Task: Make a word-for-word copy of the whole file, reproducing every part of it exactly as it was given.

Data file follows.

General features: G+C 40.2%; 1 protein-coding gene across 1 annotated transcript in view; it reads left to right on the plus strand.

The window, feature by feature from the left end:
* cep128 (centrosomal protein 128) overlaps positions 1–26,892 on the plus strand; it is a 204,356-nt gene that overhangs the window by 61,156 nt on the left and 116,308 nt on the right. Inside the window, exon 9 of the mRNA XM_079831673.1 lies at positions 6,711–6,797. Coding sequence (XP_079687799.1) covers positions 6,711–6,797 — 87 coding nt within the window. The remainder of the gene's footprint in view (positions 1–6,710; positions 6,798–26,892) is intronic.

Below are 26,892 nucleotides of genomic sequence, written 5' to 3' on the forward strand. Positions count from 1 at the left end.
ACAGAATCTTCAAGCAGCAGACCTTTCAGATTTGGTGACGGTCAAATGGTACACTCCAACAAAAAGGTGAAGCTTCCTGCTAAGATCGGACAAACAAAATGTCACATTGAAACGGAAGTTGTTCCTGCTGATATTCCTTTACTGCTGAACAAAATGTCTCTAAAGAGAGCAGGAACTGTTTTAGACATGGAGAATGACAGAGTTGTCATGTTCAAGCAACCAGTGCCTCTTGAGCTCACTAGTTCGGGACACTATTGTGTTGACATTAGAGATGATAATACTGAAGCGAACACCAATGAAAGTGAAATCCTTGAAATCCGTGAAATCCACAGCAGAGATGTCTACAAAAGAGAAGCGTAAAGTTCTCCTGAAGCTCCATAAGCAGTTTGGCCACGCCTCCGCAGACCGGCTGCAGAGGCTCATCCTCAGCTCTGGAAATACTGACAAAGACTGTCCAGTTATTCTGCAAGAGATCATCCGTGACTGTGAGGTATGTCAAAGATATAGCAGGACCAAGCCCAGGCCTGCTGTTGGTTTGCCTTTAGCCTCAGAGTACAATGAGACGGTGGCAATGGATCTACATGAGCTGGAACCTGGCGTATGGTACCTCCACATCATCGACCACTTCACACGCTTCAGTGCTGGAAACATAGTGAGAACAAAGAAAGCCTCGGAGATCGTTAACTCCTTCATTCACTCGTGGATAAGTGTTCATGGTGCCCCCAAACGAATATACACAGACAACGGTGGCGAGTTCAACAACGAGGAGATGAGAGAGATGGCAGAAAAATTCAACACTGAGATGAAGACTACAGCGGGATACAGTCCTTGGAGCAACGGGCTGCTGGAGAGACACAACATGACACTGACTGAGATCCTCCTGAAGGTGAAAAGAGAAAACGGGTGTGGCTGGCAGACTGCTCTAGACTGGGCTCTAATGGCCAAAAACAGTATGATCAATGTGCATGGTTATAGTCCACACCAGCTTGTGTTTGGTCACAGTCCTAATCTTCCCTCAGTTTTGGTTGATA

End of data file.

General features: G+C 40.2%; 1 protein-coding gene across 1 annotated transcript in view; it reads left to right on the plus strand.

The window, feature by feature from the left end:
* cep128 (centrosomal protein 128) overlaps positions 1–26,892 on the plus strand; it is a 204,356-nt gene that overhangs the window by 61,156 nt on the left and 116,308 nt on the right. Inside the window, exon 9 of the mRNA XM_079831673.1 lies at positions 6,711–6,797. Coding sequence (XP_079687799.1) covers positions 6,711–6,797 — 87 coding nt within the window. The remainder of the gene's footprint in view (positions 1–6,710; positions 6,798–26,892) is intronic.

Below are 26,892 nucleotides of genomic sequence, written 5' to 3' on the forward strand. Positions count from 1 at the left end.
ACAGAATCTTCAAGCAGCAGACCTTTCAGATTTGGTGACGGTCAAATGGTACACTCCAACAAAAAGGTGAAGCTTCCTGCTAAGATCGGACAAACAAAATGTCACATTGAAACGGAAGTTGTTCCTGCTGATATTCCTTTACTGCTGAACAAAATGTCTCTAAAGAGAGCAGGAACTGTTTTAGACATGGAGAATGACAGAGTTGTCATGTTCAAGCAACCAGTGCCTCTTGAGCTCACTAGTTCGGGACACTATTGTGTTGACATTAGAGATGATAATACTGAAGCGAACACCAATGAAAGTGAAATCCTTGAAATCCGTGAAATCCACAGCAGAGATGTCTACAAAAGAGAAGCGTAAAGTTCTCCTGAAGCTCCATAAGCAGTTTGGCCACGCCTCCGCAGACCGGCTGCAGAGGCTCATCCTCAGCTCTGGAAATACTGACAAAGACTGTCCAGTTATTCTGCAAGAGATCATCCGTGACTGTGAGGTATGTCAAAGATATAGCAGGACCAAGCCCAGGCCTGCTGTTGGTTTGCCTTTAGCCTCAGAGTACAATGAGACGGTGGCAATGGATCTACATGAGCTGGAACCTGGCGTATGGTACCTCCACATCATCGACCACTTCACACGCTTCAGTGCTGGAAACATAGTGAGAACAAAGAAAGCCTCGGAGATCGTTAACTCCTTCATTCACTCGTGGATAAGTGTTCATGGTGCCCCCAAACGAATATACACAGACAACGGTGGCGAGTTCAACAACGAGGAGATGAGAGAGATGGCAGAAAAATTCAACACTGAGATGAAGACTACAGCGGGATACAGTCCTTGGAGCAACGGGCTGCTGGAGAGACACAACATGACACTGACTGAGATCCTCCTGAAGGTGAAAAGAGAAAACGGGTGTGGCTGGCAGACTGCTCTAGACTGGGCTCTAATGGCCAAAAACAGTATGATCAATGTGCATGGTTATAGTCCACACCAGCTTGTGTTTGGTCACAGTCCTAATCTTCCCTCAGTTTTGGTTGATA